Netflix had a big year in 2013 with award-winning original content, new features and millions of new customers. Now, the company's fourth quarter report reveals it wrapped up last year with over 44 million customers worldwide. Interestingly, an entire section of the letter to investors is related to the recent appeals court ruling that struck down key parts of net neutrality. CEO Reed Hastings doesn't appear overly worried however, and says the most likely case is that ISPs "will avoid this consumer unfriendly path of discrimination," like extra fees or tiers for access to streaming video. If they do go that route however, the company will protest on its own behalf, and encourage customers to join in. In the US Netflix now counts over 33 million customers, and it predicts that by the end of the current quarter, it will be over 35 million, with 48 million total worldwide.
Another segment deals with its recent pricing tests, which Netflix says it hopes to boil down to "three simple options to fit everyone's taste." That said, it's not ruling out pricing changes for new members, but promises (in bold type) "existing members would get generous grandfathering of their existing plans and prices." We'll see if bold type is enough to quell the customer unrest that happened the last time Netflix shifted around its plans.
Speaking of those old plans, Netflix still maintains 6.9 million DVD subscribers, and plans to advertise the direct link to its disc business with dvd.netflix.com branding. Unlike its last address, Netflix also found time to shout to the competition, referencing Hulu's 3 CEOs in the last year and impressive growth, recent moves by Verizon -- it bought Intel's OnCue IPTV platform, a content delivery network and a streaming software firm -- the rise of Aereo and Sony's IPTV plans. Strong words from the company that's diving into 4K to maintain the perception that it's a leader in streaming -- Hastings and the rest of the team will take questions live on YouTube in a few minutes, check after the break for more details.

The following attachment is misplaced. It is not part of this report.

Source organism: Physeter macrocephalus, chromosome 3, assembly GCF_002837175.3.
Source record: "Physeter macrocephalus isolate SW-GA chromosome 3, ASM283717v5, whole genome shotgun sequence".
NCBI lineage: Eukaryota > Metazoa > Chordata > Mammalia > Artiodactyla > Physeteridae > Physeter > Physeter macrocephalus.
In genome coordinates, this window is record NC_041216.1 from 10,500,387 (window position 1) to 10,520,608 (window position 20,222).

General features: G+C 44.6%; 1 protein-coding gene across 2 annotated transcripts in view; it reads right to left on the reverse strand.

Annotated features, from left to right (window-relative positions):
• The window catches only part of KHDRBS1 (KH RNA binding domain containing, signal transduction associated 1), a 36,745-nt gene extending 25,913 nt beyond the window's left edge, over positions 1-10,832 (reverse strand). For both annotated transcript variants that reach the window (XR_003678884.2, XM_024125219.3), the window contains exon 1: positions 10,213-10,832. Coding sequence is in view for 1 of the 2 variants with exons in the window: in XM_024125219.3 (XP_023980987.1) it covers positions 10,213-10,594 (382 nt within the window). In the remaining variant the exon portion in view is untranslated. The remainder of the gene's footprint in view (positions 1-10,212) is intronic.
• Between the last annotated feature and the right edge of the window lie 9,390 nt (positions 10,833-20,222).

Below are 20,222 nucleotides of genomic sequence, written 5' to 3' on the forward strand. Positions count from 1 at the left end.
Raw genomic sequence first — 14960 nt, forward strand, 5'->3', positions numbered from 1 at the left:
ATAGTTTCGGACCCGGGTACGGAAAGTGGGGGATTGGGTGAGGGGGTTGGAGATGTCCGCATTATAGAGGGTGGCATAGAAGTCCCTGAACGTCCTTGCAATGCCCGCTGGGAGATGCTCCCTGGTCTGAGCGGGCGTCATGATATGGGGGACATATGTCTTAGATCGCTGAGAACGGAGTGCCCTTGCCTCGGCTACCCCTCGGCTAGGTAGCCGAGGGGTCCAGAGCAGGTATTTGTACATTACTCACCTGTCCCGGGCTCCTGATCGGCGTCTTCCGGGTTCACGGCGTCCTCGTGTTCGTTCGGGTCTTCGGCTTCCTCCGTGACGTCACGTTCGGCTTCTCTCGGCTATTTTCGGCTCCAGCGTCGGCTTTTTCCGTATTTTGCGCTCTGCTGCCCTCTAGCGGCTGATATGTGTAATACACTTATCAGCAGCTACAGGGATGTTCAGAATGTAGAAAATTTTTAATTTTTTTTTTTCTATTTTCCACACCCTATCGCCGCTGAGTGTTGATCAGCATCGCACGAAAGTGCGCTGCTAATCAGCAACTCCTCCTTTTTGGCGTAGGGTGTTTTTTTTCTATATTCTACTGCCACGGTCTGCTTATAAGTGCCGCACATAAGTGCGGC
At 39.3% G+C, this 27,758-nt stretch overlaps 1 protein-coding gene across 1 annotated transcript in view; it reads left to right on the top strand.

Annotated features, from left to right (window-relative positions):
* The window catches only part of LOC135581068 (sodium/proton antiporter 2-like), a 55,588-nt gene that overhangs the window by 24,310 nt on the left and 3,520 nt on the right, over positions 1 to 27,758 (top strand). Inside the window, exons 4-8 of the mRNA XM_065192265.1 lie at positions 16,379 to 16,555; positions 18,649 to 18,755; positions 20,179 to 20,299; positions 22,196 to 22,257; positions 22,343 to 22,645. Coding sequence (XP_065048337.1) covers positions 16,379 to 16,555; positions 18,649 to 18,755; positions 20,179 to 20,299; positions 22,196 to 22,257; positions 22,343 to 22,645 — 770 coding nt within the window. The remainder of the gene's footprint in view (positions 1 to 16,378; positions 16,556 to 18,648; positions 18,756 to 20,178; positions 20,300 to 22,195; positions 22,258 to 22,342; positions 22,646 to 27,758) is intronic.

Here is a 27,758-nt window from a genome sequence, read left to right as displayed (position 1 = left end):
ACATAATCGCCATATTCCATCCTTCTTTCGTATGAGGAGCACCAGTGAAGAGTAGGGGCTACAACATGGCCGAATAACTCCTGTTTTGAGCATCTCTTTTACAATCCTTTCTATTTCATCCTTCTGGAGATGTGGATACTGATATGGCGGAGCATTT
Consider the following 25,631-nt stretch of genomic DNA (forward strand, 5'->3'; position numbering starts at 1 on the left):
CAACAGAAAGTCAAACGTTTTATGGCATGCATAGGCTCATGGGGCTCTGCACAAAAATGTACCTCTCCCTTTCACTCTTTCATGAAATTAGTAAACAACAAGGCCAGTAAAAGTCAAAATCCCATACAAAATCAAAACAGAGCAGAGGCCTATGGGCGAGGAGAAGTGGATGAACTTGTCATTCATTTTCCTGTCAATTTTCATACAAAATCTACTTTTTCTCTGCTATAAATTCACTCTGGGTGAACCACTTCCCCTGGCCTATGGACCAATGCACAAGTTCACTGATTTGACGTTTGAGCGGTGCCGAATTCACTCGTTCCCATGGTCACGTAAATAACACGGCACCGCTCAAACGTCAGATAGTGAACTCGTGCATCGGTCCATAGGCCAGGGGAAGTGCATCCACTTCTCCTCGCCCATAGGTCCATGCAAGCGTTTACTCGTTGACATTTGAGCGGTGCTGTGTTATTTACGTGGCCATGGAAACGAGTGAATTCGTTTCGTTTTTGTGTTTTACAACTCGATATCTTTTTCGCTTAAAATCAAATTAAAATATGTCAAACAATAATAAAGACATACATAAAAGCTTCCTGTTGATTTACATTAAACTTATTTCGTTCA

Netflix's earnings call had some technical difficulties, but while it was on the air, CEO Reed Hastings joked about sharing the account info for HBO CEO Richard Plepler. That's in response to Plepler's comments that he didn't worry much about HBO Go password sharing, which is similar to comments Hastings has made in the past. Hastings and content exec Ted Sarandos also knocked down the possibility of ads coming to Netflix any time soon, saying that they don't mesh well with the current vision of giving viewers what they want, when they want and how they want.